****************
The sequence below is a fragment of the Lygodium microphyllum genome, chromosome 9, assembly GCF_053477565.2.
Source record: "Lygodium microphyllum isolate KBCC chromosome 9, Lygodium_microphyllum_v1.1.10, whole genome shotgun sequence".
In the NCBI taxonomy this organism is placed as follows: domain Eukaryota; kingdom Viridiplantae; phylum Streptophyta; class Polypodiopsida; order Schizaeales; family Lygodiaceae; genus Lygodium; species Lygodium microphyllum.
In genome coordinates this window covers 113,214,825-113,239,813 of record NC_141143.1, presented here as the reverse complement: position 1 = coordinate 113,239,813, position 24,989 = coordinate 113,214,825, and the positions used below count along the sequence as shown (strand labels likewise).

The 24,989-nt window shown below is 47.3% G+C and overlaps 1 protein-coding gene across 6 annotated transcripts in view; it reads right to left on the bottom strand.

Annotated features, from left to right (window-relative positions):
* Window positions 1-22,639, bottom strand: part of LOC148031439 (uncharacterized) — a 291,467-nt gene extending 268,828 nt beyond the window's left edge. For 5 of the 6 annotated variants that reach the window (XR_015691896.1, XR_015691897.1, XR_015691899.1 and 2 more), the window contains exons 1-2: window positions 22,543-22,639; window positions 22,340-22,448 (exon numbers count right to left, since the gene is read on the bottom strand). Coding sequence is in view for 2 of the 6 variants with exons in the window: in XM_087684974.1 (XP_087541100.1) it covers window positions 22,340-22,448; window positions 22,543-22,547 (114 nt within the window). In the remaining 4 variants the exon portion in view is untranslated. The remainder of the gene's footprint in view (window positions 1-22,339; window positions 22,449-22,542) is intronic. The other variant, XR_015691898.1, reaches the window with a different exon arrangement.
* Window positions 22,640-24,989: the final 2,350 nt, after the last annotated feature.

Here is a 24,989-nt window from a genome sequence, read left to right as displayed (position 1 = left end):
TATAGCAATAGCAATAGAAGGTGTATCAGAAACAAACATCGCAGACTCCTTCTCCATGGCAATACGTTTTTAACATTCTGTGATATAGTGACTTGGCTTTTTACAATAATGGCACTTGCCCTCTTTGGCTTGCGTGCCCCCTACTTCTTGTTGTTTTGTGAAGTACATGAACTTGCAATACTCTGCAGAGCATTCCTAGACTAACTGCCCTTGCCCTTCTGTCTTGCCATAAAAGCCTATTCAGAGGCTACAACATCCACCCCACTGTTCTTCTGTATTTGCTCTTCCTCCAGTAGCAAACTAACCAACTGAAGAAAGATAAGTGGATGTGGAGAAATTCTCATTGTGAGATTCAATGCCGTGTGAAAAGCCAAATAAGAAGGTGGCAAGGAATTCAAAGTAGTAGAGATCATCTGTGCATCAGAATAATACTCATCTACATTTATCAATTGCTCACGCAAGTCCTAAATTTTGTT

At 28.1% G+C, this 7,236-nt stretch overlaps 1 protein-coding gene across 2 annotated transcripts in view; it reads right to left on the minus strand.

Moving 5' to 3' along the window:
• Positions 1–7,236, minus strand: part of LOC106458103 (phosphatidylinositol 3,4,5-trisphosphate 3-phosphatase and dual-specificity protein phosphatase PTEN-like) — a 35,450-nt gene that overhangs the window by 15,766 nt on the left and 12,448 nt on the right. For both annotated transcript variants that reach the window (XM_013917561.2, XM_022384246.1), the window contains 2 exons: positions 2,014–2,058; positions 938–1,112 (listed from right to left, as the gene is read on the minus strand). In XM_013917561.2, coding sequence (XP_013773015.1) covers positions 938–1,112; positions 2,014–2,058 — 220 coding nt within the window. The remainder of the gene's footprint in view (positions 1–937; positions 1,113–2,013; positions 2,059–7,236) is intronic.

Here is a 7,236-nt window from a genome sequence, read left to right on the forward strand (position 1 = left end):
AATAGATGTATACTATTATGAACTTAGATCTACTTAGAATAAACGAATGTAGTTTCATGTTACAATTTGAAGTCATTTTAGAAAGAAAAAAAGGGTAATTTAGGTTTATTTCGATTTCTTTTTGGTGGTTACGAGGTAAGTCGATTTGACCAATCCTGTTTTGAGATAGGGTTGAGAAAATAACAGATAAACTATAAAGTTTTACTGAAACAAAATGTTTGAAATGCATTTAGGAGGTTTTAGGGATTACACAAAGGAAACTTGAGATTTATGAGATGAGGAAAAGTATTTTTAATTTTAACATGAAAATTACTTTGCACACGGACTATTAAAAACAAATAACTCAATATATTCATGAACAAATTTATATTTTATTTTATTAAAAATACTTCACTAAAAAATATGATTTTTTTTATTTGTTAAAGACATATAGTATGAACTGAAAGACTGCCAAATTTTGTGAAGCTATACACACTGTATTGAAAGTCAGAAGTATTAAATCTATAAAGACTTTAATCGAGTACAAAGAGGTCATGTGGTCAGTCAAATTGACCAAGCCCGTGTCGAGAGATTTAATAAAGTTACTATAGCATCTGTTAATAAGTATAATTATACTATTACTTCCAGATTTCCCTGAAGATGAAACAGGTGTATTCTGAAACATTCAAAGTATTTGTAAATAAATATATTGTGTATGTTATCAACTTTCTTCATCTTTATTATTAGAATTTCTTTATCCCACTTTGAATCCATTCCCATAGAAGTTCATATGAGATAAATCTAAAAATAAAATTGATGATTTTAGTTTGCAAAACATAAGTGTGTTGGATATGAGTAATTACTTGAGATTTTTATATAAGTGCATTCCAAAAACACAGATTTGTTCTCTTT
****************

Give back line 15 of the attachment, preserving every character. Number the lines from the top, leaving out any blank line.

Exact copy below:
AATAGATGTATACTATTATGAACTTAGATCTACTTAGAATAAACGAATGTAGTTTCATGTTACAATTTGAAGTCATTTTAGAAAGAAAAAAAGGGTAATTTAGGTTTATTTCGATTTCTTTTTGGTGGTTACGAGGTAAGTCGATTTGACCAATCCTGTTTTGAGATAGGGTTGAGAAAATAACAGATAAACTATAAAGTTTTACTGAAACAAAATGTTTGAAATGCATTTAGGAGGTTTTAGGGATTACACAAAGGAAACTTGAGATTTATGAGATGAGGAAAAGTATTTTTAATTTTAACATGAAAATTACTTTGCACACGGACTATTAAAAACAAATAACTCAATATATTCATGAACAAATTTATATTTTATTTTATTAAAAATACTTCACTAAAAAATATGATTTTTTTTATTTGTTAAAGACATATAGTATGAACTGAAAGACTGCCAAATTTTGTGAAGCTATACACACTGTATTGAAAGTCAGAAGTATTAAATCTATAAAGACTTTAATCGAGTACAAAGAGGTCATGTGGTCAGTCAAATTGACCAAGCCCGTGTCGAGAGATTTAATAAAGTTACTATAGCATCTGTTAATAAGTATAATTATACTATTACTTCCAGATTTCCCTGAAGATGAAACAGGTGTATTCTGAAACATTCAAAGTATTTGTAAATAAATATATTGTGTATGTTATCAACTTTCTTCATCTTTATTATTAGAATTTCTTTATCCCACTTTGAATCCATTCCCATAGAAGTTCATATGAGATAAATCTAAAAATAAAATTGATGATTTTAGTTTGCAAAACATAAGTGTGTTGGATATGAGTAATTACTTGAGATTTTTATATAAGTGCATTCCAAAAACACAGATTTGTTCTCTTT